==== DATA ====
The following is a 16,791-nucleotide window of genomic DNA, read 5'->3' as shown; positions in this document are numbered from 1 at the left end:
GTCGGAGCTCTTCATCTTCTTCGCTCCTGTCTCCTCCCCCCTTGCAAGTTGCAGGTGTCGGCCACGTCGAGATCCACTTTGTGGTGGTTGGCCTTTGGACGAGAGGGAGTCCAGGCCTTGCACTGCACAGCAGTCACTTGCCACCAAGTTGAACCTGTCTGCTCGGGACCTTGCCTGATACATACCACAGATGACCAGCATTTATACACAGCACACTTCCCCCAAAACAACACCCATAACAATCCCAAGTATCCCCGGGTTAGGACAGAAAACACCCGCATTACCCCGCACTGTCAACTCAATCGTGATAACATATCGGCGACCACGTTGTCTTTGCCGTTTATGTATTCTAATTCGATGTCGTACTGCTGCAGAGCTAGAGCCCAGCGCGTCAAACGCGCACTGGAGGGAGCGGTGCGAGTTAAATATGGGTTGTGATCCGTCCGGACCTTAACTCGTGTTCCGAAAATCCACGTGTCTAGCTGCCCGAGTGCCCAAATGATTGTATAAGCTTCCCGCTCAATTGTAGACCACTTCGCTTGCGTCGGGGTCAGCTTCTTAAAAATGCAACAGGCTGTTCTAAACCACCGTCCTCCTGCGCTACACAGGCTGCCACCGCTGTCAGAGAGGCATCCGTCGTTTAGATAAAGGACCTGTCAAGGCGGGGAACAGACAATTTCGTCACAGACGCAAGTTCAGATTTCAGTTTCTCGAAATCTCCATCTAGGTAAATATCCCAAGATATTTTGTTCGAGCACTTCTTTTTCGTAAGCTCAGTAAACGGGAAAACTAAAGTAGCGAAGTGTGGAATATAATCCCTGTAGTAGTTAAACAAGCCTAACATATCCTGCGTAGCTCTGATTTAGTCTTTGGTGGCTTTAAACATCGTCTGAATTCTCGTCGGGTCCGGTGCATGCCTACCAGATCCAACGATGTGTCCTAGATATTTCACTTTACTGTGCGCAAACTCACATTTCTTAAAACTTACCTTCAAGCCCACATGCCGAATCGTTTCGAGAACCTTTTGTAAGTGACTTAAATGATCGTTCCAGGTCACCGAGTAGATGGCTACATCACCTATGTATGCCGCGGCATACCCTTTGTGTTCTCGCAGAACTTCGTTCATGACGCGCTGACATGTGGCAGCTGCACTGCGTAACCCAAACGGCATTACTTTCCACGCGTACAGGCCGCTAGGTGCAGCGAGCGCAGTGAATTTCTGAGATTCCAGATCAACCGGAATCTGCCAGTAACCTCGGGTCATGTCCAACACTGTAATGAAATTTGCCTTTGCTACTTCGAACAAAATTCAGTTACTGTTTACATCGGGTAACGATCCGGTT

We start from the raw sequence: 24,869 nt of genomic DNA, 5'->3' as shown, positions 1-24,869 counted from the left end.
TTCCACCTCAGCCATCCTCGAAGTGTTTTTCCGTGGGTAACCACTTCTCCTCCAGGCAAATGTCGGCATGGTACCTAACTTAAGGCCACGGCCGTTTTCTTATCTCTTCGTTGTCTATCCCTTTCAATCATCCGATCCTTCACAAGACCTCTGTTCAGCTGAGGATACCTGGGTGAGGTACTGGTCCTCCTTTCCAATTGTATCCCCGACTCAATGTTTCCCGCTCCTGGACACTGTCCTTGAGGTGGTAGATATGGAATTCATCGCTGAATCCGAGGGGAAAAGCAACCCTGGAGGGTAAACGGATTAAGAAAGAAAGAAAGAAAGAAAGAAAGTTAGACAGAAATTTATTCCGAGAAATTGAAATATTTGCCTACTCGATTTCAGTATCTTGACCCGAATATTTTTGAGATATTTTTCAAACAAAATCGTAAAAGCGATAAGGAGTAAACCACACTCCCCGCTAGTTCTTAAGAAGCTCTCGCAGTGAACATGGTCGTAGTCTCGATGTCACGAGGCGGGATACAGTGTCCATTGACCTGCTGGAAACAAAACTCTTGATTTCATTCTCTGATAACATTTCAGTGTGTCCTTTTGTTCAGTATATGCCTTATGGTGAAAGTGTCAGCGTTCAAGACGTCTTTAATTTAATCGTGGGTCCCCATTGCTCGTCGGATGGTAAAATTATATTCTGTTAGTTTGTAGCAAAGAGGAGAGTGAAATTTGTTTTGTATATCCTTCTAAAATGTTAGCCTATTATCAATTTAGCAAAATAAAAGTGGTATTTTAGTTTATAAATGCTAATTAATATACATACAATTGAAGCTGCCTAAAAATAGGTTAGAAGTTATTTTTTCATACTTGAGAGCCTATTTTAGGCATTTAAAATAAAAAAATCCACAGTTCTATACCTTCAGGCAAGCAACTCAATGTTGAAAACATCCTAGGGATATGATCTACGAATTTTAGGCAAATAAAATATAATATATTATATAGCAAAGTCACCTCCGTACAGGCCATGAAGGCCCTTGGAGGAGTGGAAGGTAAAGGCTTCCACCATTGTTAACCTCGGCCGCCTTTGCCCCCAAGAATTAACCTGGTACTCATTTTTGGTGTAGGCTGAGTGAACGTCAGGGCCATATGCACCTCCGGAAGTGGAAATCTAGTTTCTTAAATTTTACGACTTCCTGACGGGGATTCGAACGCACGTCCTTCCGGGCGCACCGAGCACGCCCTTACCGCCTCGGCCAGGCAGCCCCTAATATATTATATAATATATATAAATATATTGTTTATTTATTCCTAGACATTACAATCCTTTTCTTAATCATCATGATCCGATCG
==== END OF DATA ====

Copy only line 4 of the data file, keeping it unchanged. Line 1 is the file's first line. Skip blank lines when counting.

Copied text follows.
TTCCACCTCAGCCATCCTCGAAGTGTTTTTCCGTGGGTAACCACTTCTCCTCCAGGCAAATGTCGGCATGGTACCTAACTTAAGGCCACGGCCGTTTTCTTATCTCTTCGTTGTCTATCCCTTTCAATCATCCGATCCTTCACAAGACCTCTGTTCAGCTGAGGATACCTGGGTGAGGTACTGGTCCTCCTTTCCAATTGTATCCCCGACTCAATGTTTCCCGCTCCTGGACACTGTCCTTGAGGTGGTAGATATGGAATTCATCGCTGAATCCGAGGGGAAAAGCAACCCTGGAGGGTAAACGGATTAAGAAAGAAAGAAAGAAAGAAAGAAAGTTAGACAGAAATTTATTCCGAGAAATTGAAATATTTGCCTACTCGATTTCAGTATCTTGACCCGAATATTTTTGAGATATTTTTCAAACAAAATCGTAAAAGCGATAAGGAGTAAACCACACTCCCCGCTAGTTCTTAAGAAGCTCTCGCAGTGAACATGGTCGTAGTCTCGATGTCACGAGGCGGGATACAGTGTCCATTGACCTGCTGGAAACAAAACTCTTGATTTCATTCTCTGATAACATTTCAGTGTGTCCTTTTGTTCAGTATATGCCTTATGGTGAAAGTGTCAGCGTTCAAGACGTCTTTAATTTAATCGTGGGTCCCCATTGCTCGTCGGATGGTAAAATTATATTCTGTTAGTTTGTAGCAAAGAGGAGAGTGAAATTTGTTTTGTATATCCTTCTAAAATGTTAGCCTATTATCAATTTAGCAAAATAAAAGTGGTATTTTAGTTTATAAATGCTAATTAATATACATACAATTGAAGCTGCCTAAAAATAGGTTAGAAGTTATTTTTTCATACTTGAGAGCCTATTTTAGGCATTTAAAATAAAAAAATCCACAGTTCTATACCTTCAGGCAAGCAACTCAATGTTGAAAACATCCTAGGGATATGATCTACGAATTTTAGGCAAATAAAATATAATATATTATATAGCAAAGTCACCTCCGTACAGGCCATGAAGGCCCTTGGAGGAGTGGAAGGTAAAGGCTTCCACCATTGTTAACCTCGGCCGCCTTTGCCCCCAAGAATTAACCTGGTACTCATTTTTGGTGTAGGCTGAGTGAACGTCAGGGCCATATGCACCTCCGGAAGTGGAAATCTAGTTTCTTAAATTTTACGACTTCCTGACGGGGATTCGAACGCACGTCCTTCCGGGCGCACCGAGCACGCCCTTACCGCCTCGGCCAGGCAGCCCCTAATATATTATATAATATATATAAATATATTGTTTATTTATTCCTAGACATTACAATCCTTTTCTTAATCATCATGATCCGATCG